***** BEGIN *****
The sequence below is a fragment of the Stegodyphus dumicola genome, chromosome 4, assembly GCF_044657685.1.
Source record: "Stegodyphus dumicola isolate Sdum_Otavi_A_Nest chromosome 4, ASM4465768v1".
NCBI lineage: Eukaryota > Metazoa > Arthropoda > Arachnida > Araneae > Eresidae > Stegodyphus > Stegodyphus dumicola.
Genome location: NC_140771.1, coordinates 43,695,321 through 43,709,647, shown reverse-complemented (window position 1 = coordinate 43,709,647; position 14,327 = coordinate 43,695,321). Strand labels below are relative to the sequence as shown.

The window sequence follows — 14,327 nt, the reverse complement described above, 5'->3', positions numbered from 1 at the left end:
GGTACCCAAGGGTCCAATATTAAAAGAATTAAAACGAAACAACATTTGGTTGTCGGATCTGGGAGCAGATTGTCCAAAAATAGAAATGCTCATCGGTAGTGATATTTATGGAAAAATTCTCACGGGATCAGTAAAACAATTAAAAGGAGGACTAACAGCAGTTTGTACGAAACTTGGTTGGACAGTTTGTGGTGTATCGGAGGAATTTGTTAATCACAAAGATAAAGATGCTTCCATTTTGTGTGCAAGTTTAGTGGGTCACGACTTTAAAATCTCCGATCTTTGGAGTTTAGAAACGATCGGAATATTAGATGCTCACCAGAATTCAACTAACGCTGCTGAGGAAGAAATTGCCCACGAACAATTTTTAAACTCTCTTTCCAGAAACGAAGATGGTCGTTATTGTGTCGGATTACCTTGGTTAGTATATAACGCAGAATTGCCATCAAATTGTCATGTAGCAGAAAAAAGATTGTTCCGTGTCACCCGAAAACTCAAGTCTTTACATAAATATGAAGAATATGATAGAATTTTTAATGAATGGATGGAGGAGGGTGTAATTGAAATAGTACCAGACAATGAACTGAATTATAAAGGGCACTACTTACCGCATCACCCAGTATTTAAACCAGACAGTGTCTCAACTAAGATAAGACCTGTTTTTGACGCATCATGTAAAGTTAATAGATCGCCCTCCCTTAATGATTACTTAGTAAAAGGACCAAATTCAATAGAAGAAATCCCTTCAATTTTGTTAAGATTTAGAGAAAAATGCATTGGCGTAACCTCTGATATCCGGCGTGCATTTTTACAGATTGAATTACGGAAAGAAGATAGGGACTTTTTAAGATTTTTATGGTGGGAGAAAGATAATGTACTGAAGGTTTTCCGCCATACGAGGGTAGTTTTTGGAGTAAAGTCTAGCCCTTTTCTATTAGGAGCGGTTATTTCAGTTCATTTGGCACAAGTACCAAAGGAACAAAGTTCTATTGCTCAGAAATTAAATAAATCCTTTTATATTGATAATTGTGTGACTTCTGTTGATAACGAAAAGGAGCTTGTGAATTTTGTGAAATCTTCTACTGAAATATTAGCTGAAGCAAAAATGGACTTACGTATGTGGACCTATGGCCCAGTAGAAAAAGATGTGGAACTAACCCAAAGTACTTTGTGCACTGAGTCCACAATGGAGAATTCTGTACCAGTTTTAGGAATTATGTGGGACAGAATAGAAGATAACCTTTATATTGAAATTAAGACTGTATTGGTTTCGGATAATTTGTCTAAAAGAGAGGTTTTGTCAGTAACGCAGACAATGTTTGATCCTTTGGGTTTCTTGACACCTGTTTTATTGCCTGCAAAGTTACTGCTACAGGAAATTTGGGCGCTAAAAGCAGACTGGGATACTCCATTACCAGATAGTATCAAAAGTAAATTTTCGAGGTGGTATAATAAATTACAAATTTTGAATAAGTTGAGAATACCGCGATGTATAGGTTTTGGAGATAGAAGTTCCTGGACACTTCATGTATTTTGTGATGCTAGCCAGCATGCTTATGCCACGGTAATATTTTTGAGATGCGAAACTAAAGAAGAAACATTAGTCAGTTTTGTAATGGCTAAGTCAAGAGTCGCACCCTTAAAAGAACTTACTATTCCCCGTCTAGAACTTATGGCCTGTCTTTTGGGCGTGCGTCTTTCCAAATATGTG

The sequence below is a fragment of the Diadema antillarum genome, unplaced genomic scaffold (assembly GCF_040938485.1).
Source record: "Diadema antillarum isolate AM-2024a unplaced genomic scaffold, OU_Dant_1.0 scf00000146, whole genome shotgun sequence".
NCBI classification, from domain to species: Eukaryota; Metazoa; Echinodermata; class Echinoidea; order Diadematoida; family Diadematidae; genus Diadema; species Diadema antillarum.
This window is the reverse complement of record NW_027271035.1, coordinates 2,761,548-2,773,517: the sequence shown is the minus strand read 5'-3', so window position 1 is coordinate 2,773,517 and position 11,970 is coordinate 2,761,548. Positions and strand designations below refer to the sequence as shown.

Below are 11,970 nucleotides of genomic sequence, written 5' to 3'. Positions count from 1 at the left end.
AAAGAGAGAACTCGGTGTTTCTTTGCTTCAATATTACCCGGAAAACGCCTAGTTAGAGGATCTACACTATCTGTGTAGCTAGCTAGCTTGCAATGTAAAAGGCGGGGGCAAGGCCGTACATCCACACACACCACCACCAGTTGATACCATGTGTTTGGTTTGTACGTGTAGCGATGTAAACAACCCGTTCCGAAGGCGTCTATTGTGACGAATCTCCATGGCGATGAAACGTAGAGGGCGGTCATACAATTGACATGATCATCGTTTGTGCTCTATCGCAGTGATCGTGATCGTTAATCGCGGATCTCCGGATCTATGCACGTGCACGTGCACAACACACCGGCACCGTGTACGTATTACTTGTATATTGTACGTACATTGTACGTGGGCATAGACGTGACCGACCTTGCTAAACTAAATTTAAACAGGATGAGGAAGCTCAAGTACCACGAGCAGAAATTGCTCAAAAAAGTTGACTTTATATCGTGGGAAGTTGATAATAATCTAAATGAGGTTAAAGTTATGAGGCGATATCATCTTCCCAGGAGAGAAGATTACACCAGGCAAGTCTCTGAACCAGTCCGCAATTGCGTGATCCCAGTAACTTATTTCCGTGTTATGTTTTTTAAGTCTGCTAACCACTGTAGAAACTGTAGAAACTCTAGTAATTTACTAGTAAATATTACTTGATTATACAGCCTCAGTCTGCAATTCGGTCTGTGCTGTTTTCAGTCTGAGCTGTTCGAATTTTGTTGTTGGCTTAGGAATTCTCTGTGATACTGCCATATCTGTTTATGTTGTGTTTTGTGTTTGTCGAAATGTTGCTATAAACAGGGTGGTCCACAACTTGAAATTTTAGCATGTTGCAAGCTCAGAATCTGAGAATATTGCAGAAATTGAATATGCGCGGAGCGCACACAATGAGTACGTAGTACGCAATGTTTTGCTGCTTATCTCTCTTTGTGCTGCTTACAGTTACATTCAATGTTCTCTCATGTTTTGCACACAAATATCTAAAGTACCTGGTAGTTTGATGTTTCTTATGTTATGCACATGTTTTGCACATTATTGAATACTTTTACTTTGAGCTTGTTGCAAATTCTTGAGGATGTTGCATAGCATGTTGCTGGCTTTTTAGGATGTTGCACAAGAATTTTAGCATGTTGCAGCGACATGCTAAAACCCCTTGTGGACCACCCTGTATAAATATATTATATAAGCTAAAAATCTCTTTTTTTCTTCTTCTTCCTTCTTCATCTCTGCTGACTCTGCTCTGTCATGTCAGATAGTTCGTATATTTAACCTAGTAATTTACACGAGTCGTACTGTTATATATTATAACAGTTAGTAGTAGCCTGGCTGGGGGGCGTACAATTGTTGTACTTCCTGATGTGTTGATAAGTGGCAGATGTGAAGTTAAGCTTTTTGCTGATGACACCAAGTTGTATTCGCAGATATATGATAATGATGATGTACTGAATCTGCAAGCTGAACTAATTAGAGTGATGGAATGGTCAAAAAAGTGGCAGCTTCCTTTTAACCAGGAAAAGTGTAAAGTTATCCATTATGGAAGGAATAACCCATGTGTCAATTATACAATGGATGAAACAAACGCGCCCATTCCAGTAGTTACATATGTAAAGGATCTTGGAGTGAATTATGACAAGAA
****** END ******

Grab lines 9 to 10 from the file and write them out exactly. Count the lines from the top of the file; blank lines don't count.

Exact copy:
NCBI classification, from domain to species: Eukaryota; Metazoa; Echinodermata; class Echinoidea; order Diadematoida; family Diadematidae; genus Diadema; species Diadema antillarum.
This window is the reverse complement of record NW_027271035.1, coordinates 2,761,548-2,773,517: the sequence shown is the minus strand read 5'-3', so window position 1 is coordinate 2,773,517 and position 11,970 is coordinate 2,761,548. Positions and strand designations below refer to the sequence as shown.